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#26 2017-02-27 20:16:12

Big A.D.
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Re: Medical care before the state

bordsilver wrote:
mmm....shiney! wrote:

I think bordie's post is primarily about GP service delivery, rather than the more complicated health requirements which go beyond socialised health care.

Yes, the post was about a contemporary emergence of a voluntary system for obtaining inexpensive health care. Worth noting that the "Concierge medicine" approach was previously one of the models that the Friendlies implemented.

As stated near the start of the thread there is no "one-size-fits-all" approach to something as complicated as medical care with long tails. It is best thought of as a system of overlapping options, each with their own advantages and disadvantages. The Concierge medicine is a component that can suit some people's circumstances very well and others not at all.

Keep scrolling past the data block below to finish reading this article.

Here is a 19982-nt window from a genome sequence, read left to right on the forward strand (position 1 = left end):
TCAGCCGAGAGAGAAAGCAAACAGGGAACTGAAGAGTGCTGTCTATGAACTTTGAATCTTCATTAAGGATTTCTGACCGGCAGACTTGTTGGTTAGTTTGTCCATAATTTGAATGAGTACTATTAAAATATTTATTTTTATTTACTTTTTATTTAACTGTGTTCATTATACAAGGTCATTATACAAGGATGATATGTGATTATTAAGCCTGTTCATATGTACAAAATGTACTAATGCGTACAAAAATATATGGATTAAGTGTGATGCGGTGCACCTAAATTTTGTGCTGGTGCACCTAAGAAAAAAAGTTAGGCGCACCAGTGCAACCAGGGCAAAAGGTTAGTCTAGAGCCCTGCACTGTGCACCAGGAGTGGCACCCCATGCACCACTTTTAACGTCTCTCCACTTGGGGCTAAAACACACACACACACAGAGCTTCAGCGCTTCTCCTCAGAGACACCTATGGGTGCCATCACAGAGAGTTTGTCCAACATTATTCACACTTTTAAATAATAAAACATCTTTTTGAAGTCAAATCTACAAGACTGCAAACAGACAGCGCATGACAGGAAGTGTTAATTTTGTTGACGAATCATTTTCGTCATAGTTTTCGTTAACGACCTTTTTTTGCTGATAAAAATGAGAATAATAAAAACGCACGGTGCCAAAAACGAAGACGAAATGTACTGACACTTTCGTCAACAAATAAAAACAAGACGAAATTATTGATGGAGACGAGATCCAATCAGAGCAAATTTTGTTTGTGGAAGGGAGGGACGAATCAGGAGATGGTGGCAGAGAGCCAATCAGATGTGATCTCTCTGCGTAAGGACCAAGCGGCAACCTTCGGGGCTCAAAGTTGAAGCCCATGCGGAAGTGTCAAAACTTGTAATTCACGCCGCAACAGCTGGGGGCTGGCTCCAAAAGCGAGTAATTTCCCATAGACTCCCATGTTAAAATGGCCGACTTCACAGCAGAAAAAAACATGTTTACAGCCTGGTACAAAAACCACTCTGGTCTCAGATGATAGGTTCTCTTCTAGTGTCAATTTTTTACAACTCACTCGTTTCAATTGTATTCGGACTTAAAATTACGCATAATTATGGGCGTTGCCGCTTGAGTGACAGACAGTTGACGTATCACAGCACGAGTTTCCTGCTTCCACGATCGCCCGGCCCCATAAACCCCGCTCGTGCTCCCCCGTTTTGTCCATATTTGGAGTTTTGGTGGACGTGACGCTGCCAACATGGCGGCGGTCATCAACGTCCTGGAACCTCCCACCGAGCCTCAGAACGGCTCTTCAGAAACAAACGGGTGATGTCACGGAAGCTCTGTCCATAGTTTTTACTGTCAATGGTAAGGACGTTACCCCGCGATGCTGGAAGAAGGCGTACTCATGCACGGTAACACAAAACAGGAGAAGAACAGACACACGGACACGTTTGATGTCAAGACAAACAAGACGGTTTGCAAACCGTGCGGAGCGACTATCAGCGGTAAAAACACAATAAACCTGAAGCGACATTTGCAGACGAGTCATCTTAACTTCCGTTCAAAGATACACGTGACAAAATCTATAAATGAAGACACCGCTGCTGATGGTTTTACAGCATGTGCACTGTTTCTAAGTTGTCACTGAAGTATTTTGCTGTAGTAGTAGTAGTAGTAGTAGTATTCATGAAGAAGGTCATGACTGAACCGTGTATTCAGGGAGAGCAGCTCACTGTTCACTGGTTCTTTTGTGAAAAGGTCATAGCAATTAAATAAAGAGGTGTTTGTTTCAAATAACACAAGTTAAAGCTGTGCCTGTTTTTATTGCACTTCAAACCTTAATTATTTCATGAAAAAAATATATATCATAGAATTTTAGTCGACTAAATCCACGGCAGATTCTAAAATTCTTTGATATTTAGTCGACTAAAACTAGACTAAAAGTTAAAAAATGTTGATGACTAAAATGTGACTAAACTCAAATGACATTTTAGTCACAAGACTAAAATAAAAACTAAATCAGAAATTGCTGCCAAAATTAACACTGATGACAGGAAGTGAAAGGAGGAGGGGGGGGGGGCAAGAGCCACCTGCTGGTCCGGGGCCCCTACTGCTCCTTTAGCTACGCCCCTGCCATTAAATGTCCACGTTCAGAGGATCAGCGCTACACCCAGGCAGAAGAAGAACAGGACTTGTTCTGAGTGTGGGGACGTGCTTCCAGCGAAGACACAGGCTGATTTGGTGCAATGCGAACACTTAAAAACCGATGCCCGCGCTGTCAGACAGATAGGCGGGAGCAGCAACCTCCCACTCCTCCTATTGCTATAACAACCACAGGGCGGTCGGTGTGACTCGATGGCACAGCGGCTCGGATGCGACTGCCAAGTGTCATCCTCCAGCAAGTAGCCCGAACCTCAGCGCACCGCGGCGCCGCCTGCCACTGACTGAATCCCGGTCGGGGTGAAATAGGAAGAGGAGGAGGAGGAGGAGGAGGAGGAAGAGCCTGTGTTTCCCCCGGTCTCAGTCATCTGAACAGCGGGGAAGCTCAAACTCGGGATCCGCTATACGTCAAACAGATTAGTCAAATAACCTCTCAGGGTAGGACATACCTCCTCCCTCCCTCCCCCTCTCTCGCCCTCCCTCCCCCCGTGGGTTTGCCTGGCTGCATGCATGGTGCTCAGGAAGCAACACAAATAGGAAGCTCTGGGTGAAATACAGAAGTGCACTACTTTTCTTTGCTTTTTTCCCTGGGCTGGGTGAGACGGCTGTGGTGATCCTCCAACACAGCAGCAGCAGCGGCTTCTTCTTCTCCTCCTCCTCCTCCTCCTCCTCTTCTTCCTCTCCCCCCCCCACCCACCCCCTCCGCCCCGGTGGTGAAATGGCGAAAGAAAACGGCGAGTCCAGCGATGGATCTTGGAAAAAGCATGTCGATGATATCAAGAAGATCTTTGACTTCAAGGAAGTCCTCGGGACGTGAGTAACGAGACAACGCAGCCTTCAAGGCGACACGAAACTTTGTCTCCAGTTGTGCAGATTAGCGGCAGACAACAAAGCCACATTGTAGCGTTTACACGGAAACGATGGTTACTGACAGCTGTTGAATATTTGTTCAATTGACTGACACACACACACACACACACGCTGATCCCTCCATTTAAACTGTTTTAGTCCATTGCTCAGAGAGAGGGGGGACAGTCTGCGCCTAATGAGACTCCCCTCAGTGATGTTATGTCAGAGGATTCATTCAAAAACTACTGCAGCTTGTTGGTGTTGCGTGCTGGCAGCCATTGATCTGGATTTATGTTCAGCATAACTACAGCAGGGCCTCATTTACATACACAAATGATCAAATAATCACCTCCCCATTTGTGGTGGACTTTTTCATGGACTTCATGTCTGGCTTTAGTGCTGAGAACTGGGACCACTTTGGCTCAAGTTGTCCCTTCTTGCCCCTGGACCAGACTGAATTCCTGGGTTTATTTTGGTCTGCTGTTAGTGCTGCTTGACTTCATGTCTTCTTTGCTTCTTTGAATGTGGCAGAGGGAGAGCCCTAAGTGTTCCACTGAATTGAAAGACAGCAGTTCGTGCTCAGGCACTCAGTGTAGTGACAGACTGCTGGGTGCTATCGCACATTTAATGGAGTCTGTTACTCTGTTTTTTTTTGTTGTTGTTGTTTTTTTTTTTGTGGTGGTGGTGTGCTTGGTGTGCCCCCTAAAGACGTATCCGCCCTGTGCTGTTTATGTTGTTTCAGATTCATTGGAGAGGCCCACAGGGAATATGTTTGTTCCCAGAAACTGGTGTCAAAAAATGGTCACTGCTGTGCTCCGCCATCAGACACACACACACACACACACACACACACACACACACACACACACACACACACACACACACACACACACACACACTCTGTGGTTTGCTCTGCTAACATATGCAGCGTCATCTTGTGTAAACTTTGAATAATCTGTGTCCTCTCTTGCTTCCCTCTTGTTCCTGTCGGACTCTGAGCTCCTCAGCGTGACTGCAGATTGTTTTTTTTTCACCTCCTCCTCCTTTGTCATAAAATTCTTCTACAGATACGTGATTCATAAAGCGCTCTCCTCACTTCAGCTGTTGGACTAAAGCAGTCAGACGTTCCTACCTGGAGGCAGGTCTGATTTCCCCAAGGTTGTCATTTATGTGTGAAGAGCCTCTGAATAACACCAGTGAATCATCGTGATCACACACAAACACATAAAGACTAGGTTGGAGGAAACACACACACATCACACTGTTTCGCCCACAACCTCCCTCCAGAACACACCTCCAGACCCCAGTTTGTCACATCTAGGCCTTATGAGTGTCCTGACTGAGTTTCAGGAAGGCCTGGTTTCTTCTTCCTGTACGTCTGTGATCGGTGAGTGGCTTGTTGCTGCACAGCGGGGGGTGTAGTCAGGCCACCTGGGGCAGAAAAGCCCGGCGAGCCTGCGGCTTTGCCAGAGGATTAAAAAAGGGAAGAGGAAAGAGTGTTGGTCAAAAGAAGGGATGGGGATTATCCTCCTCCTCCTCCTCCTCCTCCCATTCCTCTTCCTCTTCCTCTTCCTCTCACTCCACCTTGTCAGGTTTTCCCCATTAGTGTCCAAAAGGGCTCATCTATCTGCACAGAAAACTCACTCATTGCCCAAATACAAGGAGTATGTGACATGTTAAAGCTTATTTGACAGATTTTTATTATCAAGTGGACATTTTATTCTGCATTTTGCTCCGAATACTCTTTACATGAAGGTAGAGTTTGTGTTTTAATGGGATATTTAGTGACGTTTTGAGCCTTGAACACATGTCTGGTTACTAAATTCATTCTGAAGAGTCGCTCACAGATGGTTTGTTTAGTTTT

What I find fascinating about it is that that someone has re-branded a basic socialized model as "Concierge" so Americans don't have to admit to using a socialist system.


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#27 2017-02-27 21:03:18

mmm....shiney!
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Re: Medical care before the state

Big A.D. wrote:
bordsilver wrote:
mmm....shiney! wrote:

I think bordie's post is primarily about GP service delivery, rather than the more complicated health requirements which go beyond socialised health care.

Yes, the post was about a contemporary emergence of a voluntary system for obtaining inexpensive health care. Worth noting that the "Concierge medicine" approach was previously one of the models that the Friendlies implemented.

As stated near the start of the thread there is no "one-size-fits-all" approach to something as complicated as medical care with long tails. It is best thought of as a system of overlapping options, each with their own advantages and disadvantages. The Concierge medicine is a component that can suit some people's circumstances very well and others not at all.